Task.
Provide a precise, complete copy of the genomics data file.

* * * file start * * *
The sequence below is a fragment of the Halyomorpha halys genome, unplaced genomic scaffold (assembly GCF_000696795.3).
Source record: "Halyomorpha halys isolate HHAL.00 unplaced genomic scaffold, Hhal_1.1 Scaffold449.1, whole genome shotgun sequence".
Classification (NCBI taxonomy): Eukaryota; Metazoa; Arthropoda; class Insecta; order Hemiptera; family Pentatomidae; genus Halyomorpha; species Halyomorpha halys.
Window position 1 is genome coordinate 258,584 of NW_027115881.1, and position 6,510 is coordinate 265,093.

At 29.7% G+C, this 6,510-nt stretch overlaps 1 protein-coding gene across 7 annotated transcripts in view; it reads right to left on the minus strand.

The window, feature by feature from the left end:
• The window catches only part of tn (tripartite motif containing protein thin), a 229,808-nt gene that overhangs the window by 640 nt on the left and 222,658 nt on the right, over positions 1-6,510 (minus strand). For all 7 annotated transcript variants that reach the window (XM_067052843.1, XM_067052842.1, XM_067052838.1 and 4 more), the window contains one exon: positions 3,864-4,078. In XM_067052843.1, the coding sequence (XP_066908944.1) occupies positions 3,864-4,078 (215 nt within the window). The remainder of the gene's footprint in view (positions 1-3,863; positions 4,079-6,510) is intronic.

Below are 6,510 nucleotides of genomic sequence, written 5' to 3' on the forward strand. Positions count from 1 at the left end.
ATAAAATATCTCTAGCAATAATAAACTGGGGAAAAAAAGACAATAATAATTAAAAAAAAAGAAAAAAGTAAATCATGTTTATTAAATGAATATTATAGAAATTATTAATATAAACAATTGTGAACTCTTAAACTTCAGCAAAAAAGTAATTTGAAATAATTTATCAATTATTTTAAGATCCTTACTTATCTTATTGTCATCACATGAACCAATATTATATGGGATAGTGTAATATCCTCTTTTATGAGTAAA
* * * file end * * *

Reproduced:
The sequence below is a fragment of the Halyomorpha halys genome, unplaced genomic scaffold (assembly GCF_000696795.3).
Source record: "Halyomorpha halys isolate HHAL.00 unplaced genomic scaffold, Hhal_1.1 Scaffold449.1, whole genome shotgun sequence".
Classification (NCBI taxonomy): Eukaryota; Metazoa; Arthropoda; class Insecta; order Hemiptera; family Pentatomidae; genus Halyomorpha; species Halyomorpha halys.
Window position 1 is genome coordinate 258,584 of NW_027115881.1, and position 6,510 is coordinate 265,093.

At 29.7% G+C, this 6,510-nt stretch overlaps 1 protein-coding gene across 7 annotated transcripts in view; it reads right to left on the minus strand.

The window, feature by feature from the left end:
• The window catches only part of tn (tripartite motif containing protein thin), a 229,808-nt gene that overhangs the window by 640 nt on the left and 222,658 nt on the right, over positions 1-6,510 (minus strand). For all 7 annotated transcript variants that reach the window (XM_067052843.1, XM_067052842.1, XM_067052838.1 and 4 more), the window contains one exon: positions 3,864-4,078. In XM_067052843.1, the coding sequence (XP_066908944.1) occupies positions 3,864-4,078 (215 nt within the window). The remainder of the gene's footprint in view (positions 1-3,863; positions 4,079-6,510) is intronic.

Below are 6,510 nucleotides of genomic sequence, written 5' to 3' on the forward strand. Positions count from 1 at the left end.
ATAAAATATCTCTAGCAATAATAAACTGGGGAAAAAAAGACAATAATAATTAAAAAAAAAGAAAAAAGTAAATCATGTTTATTAAATGAATATTATAGAAATTATTAATATAAACAATTGTGAACTCTTAAACTTCAGCAAAAAAGTAATTTGAAATAATTTATCAATTATTTTAAGATCCTTACTTATCTTATTGTCATCACATGAACCAATATTATATGGGATAGTGTAATATCCTCTTTTATGAGTAAA